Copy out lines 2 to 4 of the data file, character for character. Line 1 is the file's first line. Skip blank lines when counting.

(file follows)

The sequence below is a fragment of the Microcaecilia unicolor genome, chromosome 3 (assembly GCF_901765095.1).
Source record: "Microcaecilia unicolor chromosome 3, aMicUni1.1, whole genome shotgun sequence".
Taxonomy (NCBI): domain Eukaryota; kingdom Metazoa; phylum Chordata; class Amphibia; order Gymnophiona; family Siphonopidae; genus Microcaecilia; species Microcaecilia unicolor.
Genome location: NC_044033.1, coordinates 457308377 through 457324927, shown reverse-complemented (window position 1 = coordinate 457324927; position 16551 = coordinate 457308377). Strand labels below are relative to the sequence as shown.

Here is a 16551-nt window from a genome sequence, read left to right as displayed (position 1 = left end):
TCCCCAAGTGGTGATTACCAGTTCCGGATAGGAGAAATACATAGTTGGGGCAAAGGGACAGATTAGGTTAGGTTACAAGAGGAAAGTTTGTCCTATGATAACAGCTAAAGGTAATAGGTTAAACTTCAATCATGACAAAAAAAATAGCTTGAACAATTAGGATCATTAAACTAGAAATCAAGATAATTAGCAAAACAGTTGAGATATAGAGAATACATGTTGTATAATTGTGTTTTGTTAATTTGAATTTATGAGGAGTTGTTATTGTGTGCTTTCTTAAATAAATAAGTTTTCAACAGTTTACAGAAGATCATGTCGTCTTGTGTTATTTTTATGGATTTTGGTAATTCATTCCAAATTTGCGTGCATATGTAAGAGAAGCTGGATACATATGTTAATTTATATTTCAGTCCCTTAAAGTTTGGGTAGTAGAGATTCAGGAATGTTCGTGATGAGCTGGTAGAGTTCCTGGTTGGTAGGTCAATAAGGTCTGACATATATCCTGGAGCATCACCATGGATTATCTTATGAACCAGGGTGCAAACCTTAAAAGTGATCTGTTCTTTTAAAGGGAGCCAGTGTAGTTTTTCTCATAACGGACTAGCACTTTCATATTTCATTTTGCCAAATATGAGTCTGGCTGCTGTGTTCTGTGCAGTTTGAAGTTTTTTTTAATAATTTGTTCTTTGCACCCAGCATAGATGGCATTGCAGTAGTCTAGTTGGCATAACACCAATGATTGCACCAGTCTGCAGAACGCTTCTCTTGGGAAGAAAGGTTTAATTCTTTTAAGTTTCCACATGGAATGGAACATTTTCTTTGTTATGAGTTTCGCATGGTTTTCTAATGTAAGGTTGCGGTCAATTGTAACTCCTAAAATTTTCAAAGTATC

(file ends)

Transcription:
Source record: "Microcaecilia unicolor chromosome 3, aMicUni1.1, whole genome shotgun sequence".
Taxonomy (NCBI): domain Eukaryota; kingdom Metazoa; phylum Chordata; class Amphibia; order Gymnophiona; family Siphonopidae; genus Microcaecilia; species Microcaecilia unicolor.
Genome location: NC_044033.1, coordinates 457308377 through 457324927, shown reverse-complemented (window position 1 = coordinate 457324927; position 16551 = coordinate 457308377). Strand labels below are relative to the sequence as shown.